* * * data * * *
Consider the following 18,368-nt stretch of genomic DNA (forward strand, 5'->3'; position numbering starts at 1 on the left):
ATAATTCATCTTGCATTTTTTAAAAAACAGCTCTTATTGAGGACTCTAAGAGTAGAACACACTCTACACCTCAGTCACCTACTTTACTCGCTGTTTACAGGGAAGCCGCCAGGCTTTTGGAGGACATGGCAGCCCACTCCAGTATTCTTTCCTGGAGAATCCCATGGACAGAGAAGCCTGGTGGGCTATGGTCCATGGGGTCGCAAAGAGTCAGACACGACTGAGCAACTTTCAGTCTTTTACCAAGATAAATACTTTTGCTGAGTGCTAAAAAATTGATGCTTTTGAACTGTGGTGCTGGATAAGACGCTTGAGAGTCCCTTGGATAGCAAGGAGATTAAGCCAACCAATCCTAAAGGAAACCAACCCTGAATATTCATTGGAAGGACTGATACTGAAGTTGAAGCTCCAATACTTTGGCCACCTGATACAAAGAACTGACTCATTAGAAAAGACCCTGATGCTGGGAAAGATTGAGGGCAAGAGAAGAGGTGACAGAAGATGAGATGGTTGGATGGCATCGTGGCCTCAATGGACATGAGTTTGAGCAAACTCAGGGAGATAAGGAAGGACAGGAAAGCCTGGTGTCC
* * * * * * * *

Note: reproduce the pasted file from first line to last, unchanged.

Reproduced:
Consider the following 18,368-nt stretch of genomic DNA (forward strand, 5'->3'; position numbering starts at 1 on the left):
ATAATTCATCTTGCATTTTTTAAAAAACAGCTCTTATTGAGGACTCTAAGAGTAGAACACACTCTACACCTCAGTCACCTACTTTACTCGCTGTTTACAGGGAAGCCGCCAGGCTTTTGGAGGACATGGCAGCCCACTCCAGTATTCTTTCCTGGAGAATCCCATGGACAGAGAAGCCTGGTGGGCTATGGTCCATGGGGTCGCAAAGAGTCAGACACGACTGAGCAACTTTCAGTCTTTTACCAAGATAAATACTTTTGCTGAGTGCTAAAAAATTGATGCTTTTGAACTGTGGTGCTGGATAAGACGCTTGAGAGTCCCTTGGATAGCAAGGAGATTAAGCCAACCAATCCTAAAGGAAACCAACCCTGAATATTCATTGGAAGGACTGATACTGAAGTTGAAGCTCCAATACTTTGGCCACCTGATACAAAGAACTGACTCATTAGAAAAGACCCTGATGCTGGGAAAGATTGAGGGCAAGAGAAGAGGTGACAGAAGATGAGATGGTTGGATGGCATCGTGGCCTCAATGGACATGAGTTTGAGCAAACTCAGGGAGATAAGGAAGGACAGGAAAGCCTGGTGTCC